Hybrid cloud could be the way to go for risk-averse ME firms
A public/private cloud mash-up helps companies keep sensitive information close at hand and avoid the potential legal pitfalls.
The benefits of the cloud for businesses are becoming clearer, but where should Middle East SMEs start when looking to make the move?
The ability to access top-quality, efficient business resources – whether software-as-a-service (SaaS) or simply flexible storage capacity for data – at a fraction of the cost of in-house solutions has allowed startups to survive and SMEs to scale up.
In the Middle East, cloud adoption was slow until the infrastructure to support it was put in place. Now that data centres are popping up, the region looks set to meet ambitious predictions – technology giant Cisco claims there will be a 41 per cent cloud traffic growth rate by 2019.
In March last year, Deloitte predicted that one of four big trends in technology for the Middle East would be hybrid cloud adoption. Marrying public and private cloud solutions gives a company the best of both worlds: the efficiencies and cost effectiveness of the cloud, as well as the security provided by keeping sensitive information in-house. It also helps firms sidestep any potential legal issues regarding where or how data is handled – particularly important for SMEs without their own legal team.
But despite the appetite for the cloud, many SMEs remain unsure about what they should be moving to the cloud, let alone which cloud computing model they should adopt.
Moving to the cloud doesn’t mean shutting down all in-house servers and applications. It can be a staged process of transitioning IT functions, or a piecemeal approach with some functions staying in-house. Email, instant-messaging services, file sharing and online meeting services are all obvious applications to start.
Running email and IM services, for example, can be a huge administrative burden to SMEs. If something goes wrong, the entire business can falter. With email in the cloud, that burden shifts to the provider and businesses can ensure they get service-level agreements to protect against any downtime.
Begin with the new
Rather than looking at existing applications and servers for the cloud, consider new projects and needs. SMEs should source quotes for any new IT demand from a cloud service provider. If someone has a product that will work as well or better than what the company can afford with a package solution, it should be seriously considered.
If in doubt, don’t move it out
There is a general reluctance across the board when it comes to sharing certain types of data with cloud providers. For SMEs, they must not only consider the security of their data, but also data governance and compliance. Many countries in the Middle East don’t yet have specific rules and regulations covering data protection, so knowing how to handle certain datasets can be very difficult.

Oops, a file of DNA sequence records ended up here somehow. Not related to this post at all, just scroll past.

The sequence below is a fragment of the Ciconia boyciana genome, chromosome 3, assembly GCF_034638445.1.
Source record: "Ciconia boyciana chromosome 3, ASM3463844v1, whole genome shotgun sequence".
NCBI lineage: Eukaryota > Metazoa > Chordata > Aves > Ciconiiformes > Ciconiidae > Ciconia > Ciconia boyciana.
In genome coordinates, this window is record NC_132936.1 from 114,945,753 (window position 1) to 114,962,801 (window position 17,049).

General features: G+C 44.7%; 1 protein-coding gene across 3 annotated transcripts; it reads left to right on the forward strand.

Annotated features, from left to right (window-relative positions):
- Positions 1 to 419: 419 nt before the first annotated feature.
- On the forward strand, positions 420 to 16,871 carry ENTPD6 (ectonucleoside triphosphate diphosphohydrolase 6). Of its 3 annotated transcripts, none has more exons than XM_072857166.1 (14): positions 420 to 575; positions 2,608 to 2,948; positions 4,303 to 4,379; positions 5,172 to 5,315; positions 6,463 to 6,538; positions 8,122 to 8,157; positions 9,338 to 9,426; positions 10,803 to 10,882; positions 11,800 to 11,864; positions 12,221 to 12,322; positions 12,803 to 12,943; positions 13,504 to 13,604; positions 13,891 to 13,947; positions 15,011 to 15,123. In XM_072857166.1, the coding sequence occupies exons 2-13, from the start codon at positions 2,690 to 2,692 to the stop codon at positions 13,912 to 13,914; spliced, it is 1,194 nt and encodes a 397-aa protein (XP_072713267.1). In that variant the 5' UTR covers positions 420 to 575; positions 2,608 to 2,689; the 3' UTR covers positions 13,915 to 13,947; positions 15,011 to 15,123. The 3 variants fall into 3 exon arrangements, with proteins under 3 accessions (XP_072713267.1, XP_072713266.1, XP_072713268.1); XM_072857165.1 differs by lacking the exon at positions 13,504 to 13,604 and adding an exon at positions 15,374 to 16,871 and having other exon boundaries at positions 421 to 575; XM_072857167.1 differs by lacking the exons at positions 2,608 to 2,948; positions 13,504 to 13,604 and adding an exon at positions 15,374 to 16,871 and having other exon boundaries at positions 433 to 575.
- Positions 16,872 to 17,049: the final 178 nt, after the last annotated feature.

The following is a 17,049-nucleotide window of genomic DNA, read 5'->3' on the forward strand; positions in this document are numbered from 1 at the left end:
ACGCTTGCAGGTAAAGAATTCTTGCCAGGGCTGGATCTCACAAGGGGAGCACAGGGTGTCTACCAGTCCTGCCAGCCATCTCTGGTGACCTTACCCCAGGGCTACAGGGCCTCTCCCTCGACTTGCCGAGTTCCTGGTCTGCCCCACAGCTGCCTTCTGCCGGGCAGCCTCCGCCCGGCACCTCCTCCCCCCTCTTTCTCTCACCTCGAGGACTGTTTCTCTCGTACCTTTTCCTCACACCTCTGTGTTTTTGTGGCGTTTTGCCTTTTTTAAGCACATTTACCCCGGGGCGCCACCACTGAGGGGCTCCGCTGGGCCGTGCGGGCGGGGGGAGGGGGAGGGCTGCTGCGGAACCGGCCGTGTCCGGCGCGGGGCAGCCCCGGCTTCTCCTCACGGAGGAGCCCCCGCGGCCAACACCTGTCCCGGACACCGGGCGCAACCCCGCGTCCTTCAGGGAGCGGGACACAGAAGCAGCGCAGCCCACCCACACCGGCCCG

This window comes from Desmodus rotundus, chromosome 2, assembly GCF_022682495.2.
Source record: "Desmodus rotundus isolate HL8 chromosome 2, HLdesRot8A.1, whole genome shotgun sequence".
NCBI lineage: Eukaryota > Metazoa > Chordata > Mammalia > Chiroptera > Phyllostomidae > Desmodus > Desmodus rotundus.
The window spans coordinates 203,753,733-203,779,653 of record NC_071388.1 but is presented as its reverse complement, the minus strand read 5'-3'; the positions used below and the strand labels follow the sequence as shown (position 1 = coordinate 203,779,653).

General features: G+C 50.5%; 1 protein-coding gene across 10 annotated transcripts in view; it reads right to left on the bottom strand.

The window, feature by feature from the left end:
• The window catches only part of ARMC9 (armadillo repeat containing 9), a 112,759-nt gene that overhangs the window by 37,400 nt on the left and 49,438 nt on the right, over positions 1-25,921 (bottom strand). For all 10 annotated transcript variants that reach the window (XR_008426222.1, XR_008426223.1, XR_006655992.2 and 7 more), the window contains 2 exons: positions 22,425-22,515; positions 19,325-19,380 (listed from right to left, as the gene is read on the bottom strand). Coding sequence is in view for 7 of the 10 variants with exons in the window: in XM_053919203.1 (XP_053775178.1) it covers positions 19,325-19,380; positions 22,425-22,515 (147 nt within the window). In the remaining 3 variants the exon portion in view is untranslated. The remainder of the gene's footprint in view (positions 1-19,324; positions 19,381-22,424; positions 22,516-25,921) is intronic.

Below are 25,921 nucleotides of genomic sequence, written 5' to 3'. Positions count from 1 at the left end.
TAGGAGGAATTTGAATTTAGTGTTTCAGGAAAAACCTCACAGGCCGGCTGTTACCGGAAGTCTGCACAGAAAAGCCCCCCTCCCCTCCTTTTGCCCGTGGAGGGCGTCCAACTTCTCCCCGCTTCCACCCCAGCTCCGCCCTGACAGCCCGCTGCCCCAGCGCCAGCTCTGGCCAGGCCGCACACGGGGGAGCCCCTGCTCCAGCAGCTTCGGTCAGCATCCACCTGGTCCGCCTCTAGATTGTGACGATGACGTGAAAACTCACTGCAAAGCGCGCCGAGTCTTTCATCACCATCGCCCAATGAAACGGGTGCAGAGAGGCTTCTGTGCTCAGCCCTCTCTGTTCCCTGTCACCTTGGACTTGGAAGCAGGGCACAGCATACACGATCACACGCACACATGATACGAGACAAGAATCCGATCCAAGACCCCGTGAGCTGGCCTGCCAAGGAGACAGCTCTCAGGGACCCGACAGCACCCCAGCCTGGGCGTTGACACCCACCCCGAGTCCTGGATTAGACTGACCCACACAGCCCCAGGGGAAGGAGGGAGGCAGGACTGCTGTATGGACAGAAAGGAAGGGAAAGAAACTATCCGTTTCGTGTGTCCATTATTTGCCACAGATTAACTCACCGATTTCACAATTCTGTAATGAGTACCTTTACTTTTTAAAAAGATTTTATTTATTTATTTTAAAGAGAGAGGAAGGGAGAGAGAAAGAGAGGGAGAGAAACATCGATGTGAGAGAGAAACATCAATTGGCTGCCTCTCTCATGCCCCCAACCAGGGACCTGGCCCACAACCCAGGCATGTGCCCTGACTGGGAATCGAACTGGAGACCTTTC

But small companies can still relieve some of their data burden by using the cloud as a backup. This is cheaper for the firm and reduces the workload for IT workers.
Don’t move apps out – buy them in
Moving to the cloud doesn’t mean ‘stripping down’ the in-house IT department. In fact, it can allow SMEs to use applications that would otherwise be cost-prohibitive to buy wholesale. Most of the software a small business requires – enterprise resource planning, customer relationship management, human resources management, business intelligence – is available from companies through the cloud, and the hosting company is usually the OEM, giving the SME the best application at a fraction of the price and the most knowledgeable support team.
Grow your cloud
The cloud gives SMEs and startups the ability to compete with large companies. Once upon a time, no matter how great the products were or how slick the business plan was, a small firm just couldn’t match up against the resources of corporations. The big players had money, staff and resources to scale up at a rate that was far beyond an SME’s abilities. But the cloud has changed everything.
SMEs no longer need to invest huge amounts in hardware and software technology, cybersecurity and server space before they even get started on their business. They can outsource those tasks and concentrate on building the business the best way they know how.
The same is true of scaling up or branching out into new industries or regions. Previously, a business had to invest a certain amount to be taken seriously in a new sector or location – in effect, they were gambling on their own success. In the cloud, they can expand quickly and, crucially, scale back if the timing isn’t right.
Like any business decision, cloud adoption shouldn’t be rushed – every foray into the cloud should have a solid business case behind it. However, those not looking to the cloud at all risk being left behind.